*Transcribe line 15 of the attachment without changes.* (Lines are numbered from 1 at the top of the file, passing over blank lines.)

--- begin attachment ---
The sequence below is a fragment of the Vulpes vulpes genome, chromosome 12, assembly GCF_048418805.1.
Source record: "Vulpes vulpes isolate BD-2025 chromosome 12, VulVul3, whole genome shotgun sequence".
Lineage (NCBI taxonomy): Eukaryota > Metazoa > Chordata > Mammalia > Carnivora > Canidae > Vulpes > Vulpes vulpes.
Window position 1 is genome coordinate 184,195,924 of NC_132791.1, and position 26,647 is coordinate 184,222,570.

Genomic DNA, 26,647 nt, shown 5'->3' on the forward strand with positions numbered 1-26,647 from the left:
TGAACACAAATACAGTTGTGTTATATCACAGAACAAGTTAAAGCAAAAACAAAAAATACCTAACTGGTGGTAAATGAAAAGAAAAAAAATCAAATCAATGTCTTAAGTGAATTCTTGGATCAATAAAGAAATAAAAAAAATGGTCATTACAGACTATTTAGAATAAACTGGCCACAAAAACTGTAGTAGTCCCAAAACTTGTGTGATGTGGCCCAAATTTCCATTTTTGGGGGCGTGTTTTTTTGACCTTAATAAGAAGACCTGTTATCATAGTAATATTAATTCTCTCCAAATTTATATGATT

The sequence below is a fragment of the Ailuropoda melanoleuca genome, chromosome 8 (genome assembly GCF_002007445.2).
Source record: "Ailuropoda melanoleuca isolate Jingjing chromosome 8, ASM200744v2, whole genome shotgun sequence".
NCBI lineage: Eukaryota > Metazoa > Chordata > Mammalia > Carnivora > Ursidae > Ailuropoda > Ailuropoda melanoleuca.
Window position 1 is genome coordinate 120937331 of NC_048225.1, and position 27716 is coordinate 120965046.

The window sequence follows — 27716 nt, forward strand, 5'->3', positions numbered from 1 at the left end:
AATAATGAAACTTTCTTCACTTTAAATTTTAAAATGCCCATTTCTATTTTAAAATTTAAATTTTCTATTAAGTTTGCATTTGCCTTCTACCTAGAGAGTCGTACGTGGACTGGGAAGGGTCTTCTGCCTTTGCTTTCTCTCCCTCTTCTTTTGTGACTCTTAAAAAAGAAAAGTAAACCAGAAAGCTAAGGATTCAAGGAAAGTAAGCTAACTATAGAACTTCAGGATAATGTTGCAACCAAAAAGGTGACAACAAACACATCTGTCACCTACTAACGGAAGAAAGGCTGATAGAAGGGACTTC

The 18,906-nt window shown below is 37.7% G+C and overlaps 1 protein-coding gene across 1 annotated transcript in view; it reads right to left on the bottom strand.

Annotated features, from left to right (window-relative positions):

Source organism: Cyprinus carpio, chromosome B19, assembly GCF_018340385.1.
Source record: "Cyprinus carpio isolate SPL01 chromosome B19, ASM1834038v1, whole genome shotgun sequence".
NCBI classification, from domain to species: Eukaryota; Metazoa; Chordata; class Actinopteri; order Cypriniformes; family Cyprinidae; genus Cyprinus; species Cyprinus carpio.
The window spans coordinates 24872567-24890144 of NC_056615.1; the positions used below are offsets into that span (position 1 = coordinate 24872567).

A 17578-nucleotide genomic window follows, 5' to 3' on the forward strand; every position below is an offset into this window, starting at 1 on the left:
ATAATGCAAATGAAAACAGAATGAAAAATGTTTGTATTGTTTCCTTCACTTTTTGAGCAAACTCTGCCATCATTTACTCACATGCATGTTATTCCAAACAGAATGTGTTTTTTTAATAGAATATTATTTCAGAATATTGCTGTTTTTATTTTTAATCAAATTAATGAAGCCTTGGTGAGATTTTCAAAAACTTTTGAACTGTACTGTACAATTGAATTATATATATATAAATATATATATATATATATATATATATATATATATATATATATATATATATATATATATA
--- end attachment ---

Source organism: Cyprinus carpio, chromosome B19, assembly GCF_018340385.1.